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Utah football: Running back by committee continues for Utes
This is an archived article that was published on sltrib.com in 2013, and information in the article may be outdated. It is provided only for personal research purposes and may not be reprinted.

Despite Bubba Poole's 111-yard rushing performance against Stanford, coach Kyle Whittingham kept open the possibility that Utah's other backs could still get significant playing time in future games.

"We're treating it with the same mindset of going with the hot back, who is making the big runs and gains and sticking with that guy," he said.

Whittingham also said playing time will continue to be determined by how the backs practice in the week leading up to the game.

Poole, who has started the last four games, ranks seventh in the Pac-12 in rushing yards (441) and is ninth in all-purpose yards (126.0).

The Utes also like the way Lucky Radley is running, with the back adding 31 yards on four carries against Stanford.

The Utes also have Kelvin York and Karl Williams available. York, who is more of a power back, didn't play against Stanford while Williams had five receptions for 20 yards.

"We have had plenty of years with Eddie Wide, Matt Asiata, Darryl Mack, where there is a 1-2 punch," Whittingham said. "Running back by committee isn't a bad thing as long as we are getting production and right now we are getting good production."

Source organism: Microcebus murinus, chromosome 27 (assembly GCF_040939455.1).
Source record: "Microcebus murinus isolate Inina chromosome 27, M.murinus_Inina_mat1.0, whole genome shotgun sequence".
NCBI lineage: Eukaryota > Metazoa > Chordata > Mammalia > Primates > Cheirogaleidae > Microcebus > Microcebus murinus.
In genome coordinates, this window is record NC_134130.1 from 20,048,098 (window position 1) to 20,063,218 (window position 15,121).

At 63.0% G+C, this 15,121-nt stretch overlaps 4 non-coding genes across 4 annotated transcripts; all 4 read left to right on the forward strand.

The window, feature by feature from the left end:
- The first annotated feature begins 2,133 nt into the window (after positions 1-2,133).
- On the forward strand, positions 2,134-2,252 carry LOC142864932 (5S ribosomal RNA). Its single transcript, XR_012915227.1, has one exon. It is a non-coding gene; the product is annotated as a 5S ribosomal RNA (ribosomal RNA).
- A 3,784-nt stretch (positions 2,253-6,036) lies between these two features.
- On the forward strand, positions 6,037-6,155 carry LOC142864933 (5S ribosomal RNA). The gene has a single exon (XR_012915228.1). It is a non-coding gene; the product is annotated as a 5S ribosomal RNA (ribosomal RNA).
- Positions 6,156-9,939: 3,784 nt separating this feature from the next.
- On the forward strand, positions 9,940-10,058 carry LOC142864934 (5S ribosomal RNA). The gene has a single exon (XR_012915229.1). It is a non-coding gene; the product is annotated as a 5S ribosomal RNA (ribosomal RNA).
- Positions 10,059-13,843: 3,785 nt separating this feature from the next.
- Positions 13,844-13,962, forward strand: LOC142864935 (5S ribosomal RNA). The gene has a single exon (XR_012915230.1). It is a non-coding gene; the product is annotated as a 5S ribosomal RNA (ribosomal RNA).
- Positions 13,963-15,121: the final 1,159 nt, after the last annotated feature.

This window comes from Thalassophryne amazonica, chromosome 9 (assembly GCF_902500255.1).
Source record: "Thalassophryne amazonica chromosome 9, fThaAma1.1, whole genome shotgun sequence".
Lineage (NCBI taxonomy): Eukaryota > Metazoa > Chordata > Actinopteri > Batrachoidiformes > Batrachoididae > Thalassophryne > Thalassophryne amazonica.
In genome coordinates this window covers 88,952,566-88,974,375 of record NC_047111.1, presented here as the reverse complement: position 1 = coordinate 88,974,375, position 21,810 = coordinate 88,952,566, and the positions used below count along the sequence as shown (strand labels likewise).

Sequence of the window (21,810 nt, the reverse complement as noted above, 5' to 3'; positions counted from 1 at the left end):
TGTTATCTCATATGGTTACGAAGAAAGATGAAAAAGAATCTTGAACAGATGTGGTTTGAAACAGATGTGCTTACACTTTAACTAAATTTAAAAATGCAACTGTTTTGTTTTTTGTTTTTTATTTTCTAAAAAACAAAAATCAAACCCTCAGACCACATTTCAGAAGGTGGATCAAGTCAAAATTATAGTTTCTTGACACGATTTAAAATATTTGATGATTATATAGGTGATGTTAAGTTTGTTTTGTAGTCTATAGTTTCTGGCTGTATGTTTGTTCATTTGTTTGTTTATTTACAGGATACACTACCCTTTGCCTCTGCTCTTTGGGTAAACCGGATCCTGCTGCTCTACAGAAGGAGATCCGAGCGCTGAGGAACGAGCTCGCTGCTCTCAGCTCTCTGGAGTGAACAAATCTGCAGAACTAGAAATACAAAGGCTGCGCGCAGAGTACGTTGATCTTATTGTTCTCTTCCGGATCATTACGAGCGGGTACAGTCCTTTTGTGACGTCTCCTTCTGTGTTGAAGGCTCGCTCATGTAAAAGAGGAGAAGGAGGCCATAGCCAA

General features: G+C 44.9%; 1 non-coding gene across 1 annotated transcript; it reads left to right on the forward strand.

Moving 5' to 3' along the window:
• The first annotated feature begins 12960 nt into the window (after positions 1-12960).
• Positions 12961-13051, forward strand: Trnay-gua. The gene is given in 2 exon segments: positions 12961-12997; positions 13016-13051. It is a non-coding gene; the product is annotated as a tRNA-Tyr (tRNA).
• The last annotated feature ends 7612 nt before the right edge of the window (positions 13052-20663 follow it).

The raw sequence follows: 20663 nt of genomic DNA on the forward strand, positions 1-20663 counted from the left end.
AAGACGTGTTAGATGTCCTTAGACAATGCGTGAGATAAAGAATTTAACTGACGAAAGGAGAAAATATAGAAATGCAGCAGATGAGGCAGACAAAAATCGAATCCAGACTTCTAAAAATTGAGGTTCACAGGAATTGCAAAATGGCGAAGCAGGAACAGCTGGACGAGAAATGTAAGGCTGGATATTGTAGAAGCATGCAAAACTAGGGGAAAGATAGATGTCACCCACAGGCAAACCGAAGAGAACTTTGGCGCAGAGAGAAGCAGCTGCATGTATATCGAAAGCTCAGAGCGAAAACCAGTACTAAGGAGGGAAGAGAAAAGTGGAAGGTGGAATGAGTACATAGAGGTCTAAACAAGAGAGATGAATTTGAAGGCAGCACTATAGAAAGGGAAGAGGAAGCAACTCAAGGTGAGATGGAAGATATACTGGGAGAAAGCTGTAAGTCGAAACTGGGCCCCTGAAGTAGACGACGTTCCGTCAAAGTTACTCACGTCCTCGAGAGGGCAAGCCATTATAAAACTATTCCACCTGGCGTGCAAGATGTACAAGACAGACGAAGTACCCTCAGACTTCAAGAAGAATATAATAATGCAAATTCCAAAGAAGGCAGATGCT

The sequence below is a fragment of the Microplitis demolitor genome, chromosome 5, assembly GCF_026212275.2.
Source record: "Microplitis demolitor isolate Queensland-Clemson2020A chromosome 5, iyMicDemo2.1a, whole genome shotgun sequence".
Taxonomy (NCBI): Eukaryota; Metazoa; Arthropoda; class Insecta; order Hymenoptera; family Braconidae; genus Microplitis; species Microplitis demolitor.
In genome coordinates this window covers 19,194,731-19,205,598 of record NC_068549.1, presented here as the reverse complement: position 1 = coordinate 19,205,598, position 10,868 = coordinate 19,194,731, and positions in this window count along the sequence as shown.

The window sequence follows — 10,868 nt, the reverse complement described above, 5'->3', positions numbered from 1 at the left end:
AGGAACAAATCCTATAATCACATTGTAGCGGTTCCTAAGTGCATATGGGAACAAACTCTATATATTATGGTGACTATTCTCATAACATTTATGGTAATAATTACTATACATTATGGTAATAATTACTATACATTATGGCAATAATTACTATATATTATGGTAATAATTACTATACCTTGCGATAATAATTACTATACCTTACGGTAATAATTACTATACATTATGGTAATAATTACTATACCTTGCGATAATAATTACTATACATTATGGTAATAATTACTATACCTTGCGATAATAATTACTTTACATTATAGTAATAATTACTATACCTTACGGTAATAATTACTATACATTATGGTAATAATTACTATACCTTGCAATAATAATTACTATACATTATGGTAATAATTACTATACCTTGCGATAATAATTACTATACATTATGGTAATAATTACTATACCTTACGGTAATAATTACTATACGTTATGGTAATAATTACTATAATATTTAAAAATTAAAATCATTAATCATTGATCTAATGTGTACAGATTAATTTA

More honors for Phillips

Utah kicker Andy Phillips was named to ESPN.com's Midseason All-America team. Phillips has yet to miss this season, going 11 for 11 on field goals and 27 for 27 on extra points. He had two field goals in Utah's upset of No. 5 Stanford on Saturday.

Whittingham said he believes Phillips' experience as a skier made him mentally tough enough to handle the pressure of kicking.

"Downhill skiers have to be courageous and tough and handle pressure and all those things, and Andy was subjected to that on the slopes," he said.

New look

Arizona coach Rich Rodriguez said one of the things he has noticed in Utah's offense is the ability to use the entire field, from sideline to sideline.

"They are throwing a lot of screens, any down, any distance and anywhere on the field," he said. "They are getting you spread out from sideline to sideline."

lwodraska@sltrib.com

Twitter: @lyawodraska

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